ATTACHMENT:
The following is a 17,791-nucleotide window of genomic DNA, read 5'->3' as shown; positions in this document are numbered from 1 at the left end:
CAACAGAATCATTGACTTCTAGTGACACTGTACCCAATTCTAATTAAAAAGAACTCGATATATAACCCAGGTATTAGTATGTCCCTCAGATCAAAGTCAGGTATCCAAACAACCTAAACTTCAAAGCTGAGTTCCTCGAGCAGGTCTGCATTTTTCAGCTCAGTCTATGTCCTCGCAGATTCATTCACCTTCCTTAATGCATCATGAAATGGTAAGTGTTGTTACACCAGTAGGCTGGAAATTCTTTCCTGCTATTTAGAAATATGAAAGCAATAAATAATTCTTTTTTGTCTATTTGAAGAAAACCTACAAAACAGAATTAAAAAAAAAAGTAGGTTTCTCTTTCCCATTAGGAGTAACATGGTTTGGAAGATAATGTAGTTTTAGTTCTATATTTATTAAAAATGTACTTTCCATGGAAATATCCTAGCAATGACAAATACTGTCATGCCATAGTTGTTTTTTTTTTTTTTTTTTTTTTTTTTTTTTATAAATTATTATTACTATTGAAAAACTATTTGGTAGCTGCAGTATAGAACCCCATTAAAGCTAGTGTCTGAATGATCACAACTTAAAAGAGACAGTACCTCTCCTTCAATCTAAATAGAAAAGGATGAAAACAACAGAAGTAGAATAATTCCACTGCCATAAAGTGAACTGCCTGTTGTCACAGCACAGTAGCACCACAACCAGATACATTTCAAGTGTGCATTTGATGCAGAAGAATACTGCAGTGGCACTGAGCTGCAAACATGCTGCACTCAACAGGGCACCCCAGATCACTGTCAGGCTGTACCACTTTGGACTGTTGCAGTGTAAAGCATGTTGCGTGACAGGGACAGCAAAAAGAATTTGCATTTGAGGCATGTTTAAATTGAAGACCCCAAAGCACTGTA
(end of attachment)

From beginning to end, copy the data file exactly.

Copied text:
The following is a 17,791-nucleotide window of genomic DNA, read 5'->3' as shown; positions in this document are numbered from 1 at the left end:
CAACAGAATCATTGACTTCTAGTGACACTGTACCCAATTCTAATTAAAAAGAACTCGATATATAACCCAGGTATTAGTATGTCCCTCAGATCAAAGTCAGGTATCCAAACAACCTAAACTTCAAAGCTGAGTTCCTCGAGCAGGTCTGCATTTTTCAGCTCAGTCTATGTCCTCGCAGATTCATTCACCTTCCTTAATGCATCATGAAATGGTAAGTGTTGTTACACCAGTAGGCTGGAAATTCTTTCCTGCTATTTAGAAATATGAAAGCAATAAATAATTCTTTTTTGTCTATTTGAAGAAAACCTACAAAACAGAATTAAAAAAAAAAGTAGGTTTCTCTTTCCCATTAGGAGTAACATGGTTTGGAAGATAATGTAGTTTTAGTTCTATATTTATTAAAAATGTACTTTCCATGGAAATATCCTAGCAATGACAAATACTGTCATGCCATAGTTGTTTTTTTTTTTTTTTTTTTTTTTTTTTTTTATAAATTATTATTACTATTGAAAAACTATTTGGTAGCTGCAGTATAGAACCCCATTAAAGCTAGTGTCTGAATGATCACAACTTAAAAGAGACAGTACCTCTCCTTCAATCTAAATAGAAAAGGATGAAAACAACAGAAGTAGAATAATTCCACTGCCATAAAGTGAACTGCCTGTTGTCACAGCACAGTAGCACCACAACCAGATACATTTCAAGTGTGCATTTGATGCAGAAGAATACTGCAGTGGCACTGAGCTGCAAACATGCTGCACTCAACAGGGCACCCCAGATCACTGTCAGGCTGTACCACTTTGGACTGTTGCAGTGTAAAGCATGTTGCGTGACAGGGACAGCAAAAAGAATTTGCATTTGAGGCATGTTTAAATTGAAGACCCCAAAGCACTGTA